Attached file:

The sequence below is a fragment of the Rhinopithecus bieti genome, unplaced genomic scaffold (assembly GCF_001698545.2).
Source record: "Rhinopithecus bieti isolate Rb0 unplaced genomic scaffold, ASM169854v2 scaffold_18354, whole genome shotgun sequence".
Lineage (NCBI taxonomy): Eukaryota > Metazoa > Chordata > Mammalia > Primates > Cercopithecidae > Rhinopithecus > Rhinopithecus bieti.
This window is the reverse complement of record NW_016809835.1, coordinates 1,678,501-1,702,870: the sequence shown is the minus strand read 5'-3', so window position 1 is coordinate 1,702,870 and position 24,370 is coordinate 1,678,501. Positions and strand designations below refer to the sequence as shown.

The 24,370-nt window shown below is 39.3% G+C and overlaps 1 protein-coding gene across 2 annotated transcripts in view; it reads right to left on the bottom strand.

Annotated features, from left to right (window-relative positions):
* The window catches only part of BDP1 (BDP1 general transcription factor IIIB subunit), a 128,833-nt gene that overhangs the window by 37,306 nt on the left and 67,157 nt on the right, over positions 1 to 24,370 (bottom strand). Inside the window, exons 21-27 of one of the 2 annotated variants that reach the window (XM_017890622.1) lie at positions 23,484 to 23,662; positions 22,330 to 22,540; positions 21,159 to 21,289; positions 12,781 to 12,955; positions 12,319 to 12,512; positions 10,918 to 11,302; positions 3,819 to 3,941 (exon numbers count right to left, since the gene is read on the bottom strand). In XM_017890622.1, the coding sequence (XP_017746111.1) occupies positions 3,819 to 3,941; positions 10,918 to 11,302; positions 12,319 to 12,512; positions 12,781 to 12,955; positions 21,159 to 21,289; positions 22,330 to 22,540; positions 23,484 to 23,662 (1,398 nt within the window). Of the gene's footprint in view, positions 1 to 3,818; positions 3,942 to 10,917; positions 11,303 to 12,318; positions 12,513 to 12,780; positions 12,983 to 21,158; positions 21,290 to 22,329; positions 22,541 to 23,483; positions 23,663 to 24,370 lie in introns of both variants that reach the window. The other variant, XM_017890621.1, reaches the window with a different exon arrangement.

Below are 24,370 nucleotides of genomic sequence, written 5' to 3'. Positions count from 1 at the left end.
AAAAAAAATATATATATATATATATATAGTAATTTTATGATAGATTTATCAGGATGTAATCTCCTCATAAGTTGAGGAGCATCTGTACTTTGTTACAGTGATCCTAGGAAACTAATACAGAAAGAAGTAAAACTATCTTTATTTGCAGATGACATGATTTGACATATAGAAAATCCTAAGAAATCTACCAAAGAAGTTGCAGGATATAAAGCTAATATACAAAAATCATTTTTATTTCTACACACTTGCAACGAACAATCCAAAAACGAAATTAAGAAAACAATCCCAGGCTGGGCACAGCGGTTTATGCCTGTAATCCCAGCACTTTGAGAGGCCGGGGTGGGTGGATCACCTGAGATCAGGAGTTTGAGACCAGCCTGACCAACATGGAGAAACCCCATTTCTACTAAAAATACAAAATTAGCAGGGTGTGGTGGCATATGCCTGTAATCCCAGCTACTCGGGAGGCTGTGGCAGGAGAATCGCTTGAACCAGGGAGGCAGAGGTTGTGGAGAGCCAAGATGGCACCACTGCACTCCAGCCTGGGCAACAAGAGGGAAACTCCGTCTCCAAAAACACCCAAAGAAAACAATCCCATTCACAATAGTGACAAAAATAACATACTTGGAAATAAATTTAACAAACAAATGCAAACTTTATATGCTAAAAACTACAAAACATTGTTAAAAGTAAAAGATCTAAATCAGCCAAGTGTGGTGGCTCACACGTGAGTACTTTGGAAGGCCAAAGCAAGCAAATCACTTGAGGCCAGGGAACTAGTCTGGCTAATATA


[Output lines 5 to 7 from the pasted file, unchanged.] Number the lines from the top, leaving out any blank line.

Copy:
The 24,370-nt window shown below is 39.3% G+C and overlaps 1 protein-coding gene across 2 annotated transcripts in view; it reads right to left on the bottom strand.

Annotated features, from left to right (window-relative positions):
* The window catches only part of BDP1 (BDP1 general transcription factor IIIB subunit), a 128,833-nt gene that overhangs the window by 37,306 nt on the left and 67,157 nt on the right, over positions 1 to 24,370 (bottom strand). Inside the window, exons 21-27 of one of the 2 annotated variants that reach the window (XM_017890622.1) lie at positions 23,484 to 23,662; positions 22,330 to 22,540; positions 21,159 to 21,289; positions 12,781 to 12,955; positions 12,319 to 12,512; positions 10,918 to 11,302; positions 3,819 to 3,941 (exon numbers count right to left, since the gene is read on the bottom strand). In XM_017890622.1, the coding sequence (XP_017746111.1) occupies positions 3,819 to 3,941; positions 10,918 to 11,302; positions 12,319 to 12,512; positions 12,781 to 12,955; positions 21,159 to 21,289; positions 22,330 to 22,540; positions 23,484 to 23,662 (1,398 nt within the window). Of the gene's footprint in view, positions 1 to 3,818; positions 3,942 to 10,917; positions 11,303 to 12,318; positions 12,513 to 12,780; positions 12,983 to 21,158; positions 21,290 to 22,329; positions 22,541 to 23,483; positions 23,663 to 24,370 lie in introns of both variants that reach the window. The other variant, XM_017890621.1, reaches the window with a different exon arrangement.